Winter Pet Safety Tips
Hey, there’s snow outside! Snow and winter weather brings its own set of challenges and fun for both us and our pets. Here are some tips to keep our furry friends safe in cold weather:
1. Stay inside. Just because cats and dogs have fur coats does not mean that they will enjoy being outdoors in freezing, wet or snowy weather. Animals can and do get frostbite and hypothermia. If it is too cold for you to stay outdoors, even with your jacket on, it is too cold for your furry friends too.
2. Check the hood. In cold weather, cats like the warmth of car engines and can be badly injured when you start your car. We see these injuries every year. Please remember to thump the hood or honk your horn before starting your car in cold weather.
3. Check the Paws. In snowy and cold wet weather, roads and walkways are frequently treated with ice melting products that can be toxic or caustic to sensitive skin. And that extra fur on their feet can make it easy to develop ice balls between their toes. Cold weather damage can also cause cracked paw pads and bleeding. Don’t forget to check their bellies for the same problems too.
4. Dress them up. Sweaters and coats, along with little booties are available for our furry friends with shorter coats too. Be sure to have plenty on hand so you can switch them out for a dry one though.
5. Plenty of food and water. When our pets are more active in cold weather, they may need a bit more food. And don’t forget that outdoor water sources may freeze up!
6. Beware of Antifreeze. Just a few drops of ethylene glycol antifreeze can be deadly. Consider using products that contain propylene glycol instead; and keep your pet away from curbs where cars park, as there may be some spilled antifreeze there for them to lick or walk through (& later lick from their paws).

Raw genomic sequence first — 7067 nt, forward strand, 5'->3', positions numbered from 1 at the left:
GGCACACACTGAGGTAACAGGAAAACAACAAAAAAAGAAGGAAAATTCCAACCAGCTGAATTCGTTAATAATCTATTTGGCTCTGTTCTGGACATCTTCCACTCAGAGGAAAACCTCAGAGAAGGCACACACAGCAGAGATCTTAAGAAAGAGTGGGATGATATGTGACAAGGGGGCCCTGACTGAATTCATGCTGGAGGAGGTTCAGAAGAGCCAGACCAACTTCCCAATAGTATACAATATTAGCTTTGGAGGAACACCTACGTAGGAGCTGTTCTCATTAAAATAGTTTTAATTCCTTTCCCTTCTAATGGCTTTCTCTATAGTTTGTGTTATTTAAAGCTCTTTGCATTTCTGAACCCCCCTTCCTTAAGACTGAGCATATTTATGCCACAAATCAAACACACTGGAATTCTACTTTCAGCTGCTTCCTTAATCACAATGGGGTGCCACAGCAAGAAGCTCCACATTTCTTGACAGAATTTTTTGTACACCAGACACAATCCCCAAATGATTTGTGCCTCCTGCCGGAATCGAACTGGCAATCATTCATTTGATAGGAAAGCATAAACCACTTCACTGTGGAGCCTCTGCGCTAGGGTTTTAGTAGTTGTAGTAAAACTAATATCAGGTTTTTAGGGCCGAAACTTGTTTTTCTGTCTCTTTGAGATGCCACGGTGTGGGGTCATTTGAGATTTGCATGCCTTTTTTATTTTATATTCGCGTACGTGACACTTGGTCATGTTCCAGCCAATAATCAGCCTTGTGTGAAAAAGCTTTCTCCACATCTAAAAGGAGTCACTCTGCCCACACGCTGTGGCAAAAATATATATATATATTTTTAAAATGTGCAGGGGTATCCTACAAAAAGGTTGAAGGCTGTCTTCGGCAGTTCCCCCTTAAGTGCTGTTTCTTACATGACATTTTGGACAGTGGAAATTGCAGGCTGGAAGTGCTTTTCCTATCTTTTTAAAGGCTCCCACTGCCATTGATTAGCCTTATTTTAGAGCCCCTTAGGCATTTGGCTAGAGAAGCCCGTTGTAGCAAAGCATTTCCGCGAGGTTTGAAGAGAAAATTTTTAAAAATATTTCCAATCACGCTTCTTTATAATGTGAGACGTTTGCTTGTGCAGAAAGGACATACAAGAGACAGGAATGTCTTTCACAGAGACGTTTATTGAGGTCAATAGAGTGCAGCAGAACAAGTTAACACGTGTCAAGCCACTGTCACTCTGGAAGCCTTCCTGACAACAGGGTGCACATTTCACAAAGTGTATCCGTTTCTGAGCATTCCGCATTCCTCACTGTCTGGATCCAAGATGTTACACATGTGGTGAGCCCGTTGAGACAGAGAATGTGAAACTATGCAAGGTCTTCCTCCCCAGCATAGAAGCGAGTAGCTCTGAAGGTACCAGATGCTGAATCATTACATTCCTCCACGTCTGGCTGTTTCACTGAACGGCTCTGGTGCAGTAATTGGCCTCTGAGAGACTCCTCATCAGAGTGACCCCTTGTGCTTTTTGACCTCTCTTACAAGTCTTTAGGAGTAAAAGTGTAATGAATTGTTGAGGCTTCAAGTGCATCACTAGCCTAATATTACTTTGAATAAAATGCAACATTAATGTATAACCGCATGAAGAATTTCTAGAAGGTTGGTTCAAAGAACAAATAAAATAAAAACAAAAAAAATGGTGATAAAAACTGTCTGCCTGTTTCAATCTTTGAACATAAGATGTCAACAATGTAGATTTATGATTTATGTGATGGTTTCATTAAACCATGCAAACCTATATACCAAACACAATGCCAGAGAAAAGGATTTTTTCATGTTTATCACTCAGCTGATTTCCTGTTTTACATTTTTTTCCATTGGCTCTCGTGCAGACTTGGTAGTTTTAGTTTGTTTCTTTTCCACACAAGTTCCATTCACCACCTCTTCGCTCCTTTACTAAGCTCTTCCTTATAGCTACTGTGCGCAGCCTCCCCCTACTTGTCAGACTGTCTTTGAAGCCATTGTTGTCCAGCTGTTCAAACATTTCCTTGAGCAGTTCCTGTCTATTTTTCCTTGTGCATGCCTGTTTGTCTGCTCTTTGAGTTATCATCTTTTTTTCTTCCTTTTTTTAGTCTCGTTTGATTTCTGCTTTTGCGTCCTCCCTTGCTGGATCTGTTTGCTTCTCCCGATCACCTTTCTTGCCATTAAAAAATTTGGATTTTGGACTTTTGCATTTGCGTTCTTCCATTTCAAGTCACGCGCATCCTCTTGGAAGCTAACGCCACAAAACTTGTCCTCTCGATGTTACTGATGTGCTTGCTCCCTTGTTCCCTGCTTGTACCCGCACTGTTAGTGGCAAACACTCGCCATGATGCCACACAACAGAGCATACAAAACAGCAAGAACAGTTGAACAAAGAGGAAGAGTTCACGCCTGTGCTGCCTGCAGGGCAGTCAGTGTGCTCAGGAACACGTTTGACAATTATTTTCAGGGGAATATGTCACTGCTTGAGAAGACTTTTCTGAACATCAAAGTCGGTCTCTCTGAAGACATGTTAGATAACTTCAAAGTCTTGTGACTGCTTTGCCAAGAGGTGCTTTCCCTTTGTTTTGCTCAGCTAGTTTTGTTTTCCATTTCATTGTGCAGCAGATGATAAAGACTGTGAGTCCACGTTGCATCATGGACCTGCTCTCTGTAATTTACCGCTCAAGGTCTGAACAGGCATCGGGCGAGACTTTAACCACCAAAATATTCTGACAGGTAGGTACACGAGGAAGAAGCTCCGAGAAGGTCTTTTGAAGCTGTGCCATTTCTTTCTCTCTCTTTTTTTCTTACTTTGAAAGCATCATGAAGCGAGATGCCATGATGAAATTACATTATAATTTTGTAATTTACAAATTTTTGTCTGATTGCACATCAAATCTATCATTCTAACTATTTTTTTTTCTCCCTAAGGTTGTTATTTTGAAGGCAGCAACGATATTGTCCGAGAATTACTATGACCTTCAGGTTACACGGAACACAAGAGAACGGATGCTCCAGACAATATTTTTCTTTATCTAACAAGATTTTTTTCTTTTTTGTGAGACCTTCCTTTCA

7. Remember the Leash, Collar, and Chip. Dogs and cats can be disoriented and lose their scent. More dogs are lost in winter than in any other season; so be sure your pet has an ID collar &/or Microchip so he/she can find its way back home if lost!
8. Good Shelter. While we do not recommend keeping any dogs and cats outside for long periods of time; if it is necessary for your pet to be outside in cold weather be sure to provide warm and solid shelter. They will need protection not just from the cold; but also from the wind and wet, so any shelter should have a floor with thick bedding and solid/insulated walls and roof. Bedding should be changed out regularly to keep it warm and dry.
9. Be prepared. Cold weather can make it difficult to get out to the stores, so be sure to stock up with plenty of food and water (and any medications) for both your 2-legged and 4-legged family members. Be prepared for power outages. Install carbon monoxide monitors to protect your entire family.
And finally, Listen to your pet. If your furry friend is whining, shivering, anxious, or not moving around very much, get them back inside as it is likely they are no longer enjoying the cold outdoors. Frostbite is difficult to detect early, as the pet may not be aware of the injury either; so check those paws frequently and consult your veterinarian if you have any concerns. Cold weather may worsen some chronic medical issues, like arthritis and skin issues; so it is helpful to consult your veterinarian ahead of time to prevent more suffering. Pets with other chronic health concerns, like diabetes, Cushing’s or Thyroid disease, or kidney disease may also have a tougher time in cold weather, as their disease can make them more susceptible to temperature extremes. Very young and very old pets also do not tolerate cold as well.
Please feel free to call us if we can help you and your pet to enjoy (or tolerate, lol) winter weather!